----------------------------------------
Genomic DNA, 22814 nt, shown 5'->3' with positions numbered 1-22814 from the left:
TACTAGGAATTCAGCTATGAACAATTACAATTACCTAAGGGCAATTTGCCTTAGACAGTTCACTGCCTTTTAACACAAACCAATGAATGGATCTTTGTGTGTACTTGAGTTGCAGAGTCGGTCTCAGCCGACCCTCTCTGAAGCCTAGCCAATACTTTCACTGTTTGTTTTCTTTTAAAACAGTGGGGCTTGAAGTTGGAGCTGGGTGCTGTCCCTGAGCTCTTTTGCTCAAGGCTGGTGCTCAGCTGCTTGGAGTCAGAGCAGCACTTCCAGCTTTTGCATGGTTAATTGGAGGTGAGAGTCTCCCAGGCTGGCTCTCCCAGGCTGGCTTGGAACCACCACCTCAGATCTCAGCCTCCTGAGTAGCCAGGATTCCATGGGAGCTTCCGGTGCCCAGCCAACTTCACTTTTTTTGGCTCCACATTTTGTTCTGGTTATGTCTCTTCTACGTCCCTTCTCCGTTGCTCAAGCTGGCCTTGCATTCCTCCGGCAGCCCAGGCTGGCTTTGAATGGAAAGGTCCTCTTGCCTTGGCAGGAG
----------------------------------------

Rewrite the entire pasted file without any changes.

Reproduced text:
Genomic DNA, 22814 nt, shown 5'->3' with positions numbered 1-22814 from the left:
TACTAGGAATTCAGCTATGAACAATTACAATTACCTAAGGGCAATTTGCCTTAGACAGTTCACTGCCTTTTAACACAAACCAATGAATGGATCTTTGTGTGTACTTGAGTTGCAGAGTCGGTCTCAGCCGACCCTCTCTGAAGCCTAGCCAATACTTTCACTGTTTGTTTTCTTTTAAAACAGTGGGGCTTGAAGTTGGAGCTGGGTGCTGTCCCTGAGCTCTTTTGCTCAAGGCTGGTGCTCAGCTGCTTGGAGTCAGAGCAGCACTTCCAGCTTTTGCATGGTTAATTGGAGGTGAGAGTCTCCCAGGCTGGCTCTCCCAGGCTGGCTTGGAACCACCACCTCAGATCTCAGCCTCCTGAGTAGCCAGGATTCCATGGGAGCTTCCGGTGCCCAGCCAACTTCACTTTTTTTGGCTCCACATTTTGTTCTGGTTATGTCTCTTCTACGTCCCTTCTCCGTTGCTCAAGCTGGCCTTGCATTCCTCCGGCAGCCCAGGCTGGCTTTGAATGGAAAGGTCCTCTTGCCTTGGCAGGAG